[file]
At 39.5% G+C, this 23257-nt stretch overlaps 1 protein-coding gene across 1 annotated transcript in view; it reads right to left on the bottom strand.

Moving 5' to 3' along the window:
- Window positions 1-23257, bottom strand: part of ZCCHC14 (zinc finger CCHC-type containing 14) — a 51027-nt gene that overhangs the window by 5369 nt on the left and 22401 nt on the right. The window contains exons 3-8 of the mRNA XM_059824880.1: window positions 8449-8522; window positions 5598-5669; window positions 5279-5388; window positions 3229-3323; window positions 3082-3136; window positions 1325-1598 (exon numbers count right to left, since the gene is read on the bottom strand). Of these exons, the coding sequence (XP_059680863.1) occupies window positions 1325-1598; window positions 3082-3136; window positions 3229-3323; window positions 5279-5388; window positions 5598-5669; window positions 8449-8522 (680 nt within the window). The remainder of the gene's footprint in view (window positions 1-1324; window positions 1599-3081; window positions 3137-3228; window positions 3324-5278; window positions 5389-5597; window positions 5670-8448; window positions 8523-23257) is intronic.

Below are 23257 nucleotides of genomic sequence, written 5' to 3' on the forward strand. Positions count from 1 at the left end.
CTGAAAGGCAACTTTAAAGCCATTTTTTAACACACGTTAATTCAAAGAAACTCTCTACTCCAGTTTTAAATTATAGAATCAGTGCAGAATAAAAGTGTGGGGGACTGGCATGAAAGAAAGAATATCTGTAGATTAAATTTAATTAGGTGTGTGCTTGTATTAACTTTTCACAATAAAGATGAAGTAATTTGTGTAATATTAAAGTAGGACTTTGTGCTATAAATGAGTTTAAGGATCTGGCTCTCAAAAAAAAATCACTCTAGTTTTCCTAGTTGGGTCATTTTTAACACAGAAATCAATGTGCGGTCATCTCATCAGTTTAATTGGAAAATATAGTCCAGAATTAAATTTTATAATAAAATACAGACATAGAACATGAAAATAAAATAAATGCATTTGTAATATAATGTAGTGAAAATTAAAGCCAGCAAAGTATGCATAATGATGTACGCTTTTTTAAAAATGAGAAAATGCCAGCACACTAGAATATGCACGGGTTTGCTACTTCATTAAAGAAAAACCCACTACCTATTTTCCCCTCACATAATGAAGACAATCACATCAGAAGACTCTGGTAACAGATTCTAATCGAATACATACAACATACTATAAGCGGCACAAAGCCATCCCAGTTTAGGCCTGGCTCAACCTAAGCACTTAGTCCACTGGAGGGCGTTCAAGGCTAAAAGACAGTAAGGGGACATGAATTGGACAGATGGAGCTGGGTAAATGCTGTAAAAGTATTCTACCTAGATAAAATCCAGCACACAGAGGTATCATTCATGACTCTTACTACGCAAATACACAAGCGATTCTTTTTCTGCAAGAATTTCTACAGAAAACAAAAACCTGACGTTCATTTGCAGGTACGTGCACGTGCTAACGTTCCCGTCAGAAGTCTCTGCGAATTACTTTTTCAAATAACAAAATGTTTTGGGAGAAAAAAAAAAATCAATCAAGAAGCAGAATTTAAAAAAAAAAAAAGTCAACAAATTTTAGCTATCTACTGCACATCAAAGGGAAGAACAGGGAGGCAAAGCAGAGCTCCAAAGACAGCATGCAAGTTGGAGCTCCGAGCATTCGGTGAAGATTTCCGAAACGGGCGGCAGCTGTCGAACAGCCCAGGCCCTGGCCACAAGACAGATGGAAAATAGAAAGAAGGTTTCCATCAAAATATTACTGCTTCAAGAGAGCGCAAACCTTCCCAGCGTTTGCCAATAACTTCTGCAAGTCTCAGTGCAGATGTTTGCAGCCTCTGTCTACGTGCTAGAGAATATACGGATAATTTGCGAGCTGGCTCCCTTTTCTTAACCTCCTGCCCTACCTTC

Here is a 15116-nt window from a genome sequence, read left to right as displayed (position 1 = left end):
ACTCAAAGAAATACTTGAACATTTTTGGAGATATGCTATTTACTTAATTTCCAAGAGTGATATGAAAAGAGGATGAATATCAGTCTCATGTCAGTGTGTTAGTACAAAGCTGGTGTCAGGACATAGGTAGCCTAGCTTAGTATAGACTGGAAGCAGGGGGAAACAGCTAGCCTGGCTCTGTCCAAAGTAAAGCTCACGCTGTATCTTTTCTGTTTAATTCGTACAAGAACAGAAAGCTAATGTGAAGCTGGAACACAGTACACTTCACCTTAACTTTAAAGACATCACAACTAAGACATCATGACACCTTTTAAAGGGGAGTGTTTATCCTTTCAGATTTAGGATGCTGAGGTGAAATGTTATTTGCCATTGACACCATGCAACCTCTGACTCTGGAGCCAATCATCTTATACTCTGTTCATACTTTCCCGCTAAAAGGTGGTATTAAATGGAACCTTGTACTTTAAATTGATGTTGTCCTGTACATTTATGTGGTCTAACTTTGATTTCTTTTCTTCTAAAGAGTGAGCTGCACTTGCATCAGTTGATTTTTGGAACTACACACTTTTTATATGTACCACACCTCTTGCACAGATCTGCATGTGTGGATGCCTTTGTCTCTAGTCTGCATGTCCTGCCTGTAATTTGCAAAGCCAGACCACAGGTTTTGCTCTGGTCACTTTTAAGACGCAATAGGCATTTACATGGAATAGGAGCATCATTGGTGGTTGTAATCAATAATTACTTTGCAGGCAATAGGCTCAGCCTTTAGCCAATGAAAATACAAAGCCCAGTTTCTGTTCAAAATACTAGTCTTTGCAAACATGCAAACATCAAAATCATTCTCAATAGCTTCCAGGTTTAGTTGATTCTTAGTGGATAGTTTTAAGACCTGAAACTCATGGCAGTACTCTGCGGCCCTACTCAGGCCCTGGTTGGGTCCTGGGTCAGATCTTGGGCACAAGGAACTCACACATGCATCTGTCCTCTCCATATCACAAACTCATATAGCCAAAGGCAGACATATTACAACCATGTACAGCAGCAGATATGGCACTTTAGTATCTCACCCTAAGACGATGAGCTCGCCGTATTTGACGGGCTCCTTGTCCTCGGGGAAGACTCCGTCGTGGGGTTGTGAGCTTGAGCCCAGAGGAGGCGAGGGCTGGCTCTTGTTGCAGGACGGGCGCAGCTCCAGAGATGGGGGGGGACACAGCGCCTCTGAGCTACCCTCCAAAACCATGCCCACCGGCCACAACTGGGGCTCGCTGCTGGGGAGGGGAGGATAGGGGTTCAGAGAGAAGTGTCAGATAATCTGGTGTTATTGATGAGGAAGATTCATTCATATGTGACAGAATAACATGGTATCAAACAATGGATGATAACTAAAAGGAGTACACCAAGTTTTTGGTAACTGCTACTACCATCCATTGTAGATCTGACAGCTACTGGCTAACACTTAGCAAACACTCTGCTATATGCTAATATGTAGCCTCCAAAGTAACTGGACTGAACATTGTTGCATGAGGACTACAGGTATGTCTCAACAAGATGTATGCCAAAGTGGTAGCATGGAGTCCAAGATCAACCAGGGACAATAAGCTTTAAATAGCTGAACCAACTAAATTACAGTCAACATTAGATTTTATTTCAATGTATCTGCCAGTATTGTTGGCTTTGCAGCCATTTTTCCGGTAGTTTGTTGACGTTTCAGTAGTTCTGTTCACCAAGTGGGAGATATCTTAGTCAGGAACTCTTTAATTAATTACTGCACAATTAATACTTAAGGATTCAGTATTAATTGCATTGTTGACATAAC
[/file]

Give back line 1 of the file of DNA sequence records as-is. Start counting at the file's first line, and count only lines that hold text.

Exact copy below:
At 39.5% G+C, this 23257-nt stretch overlaps 1 protein-coding gene across 1 annotated transcript in view; it reads right to left on the bottom strand.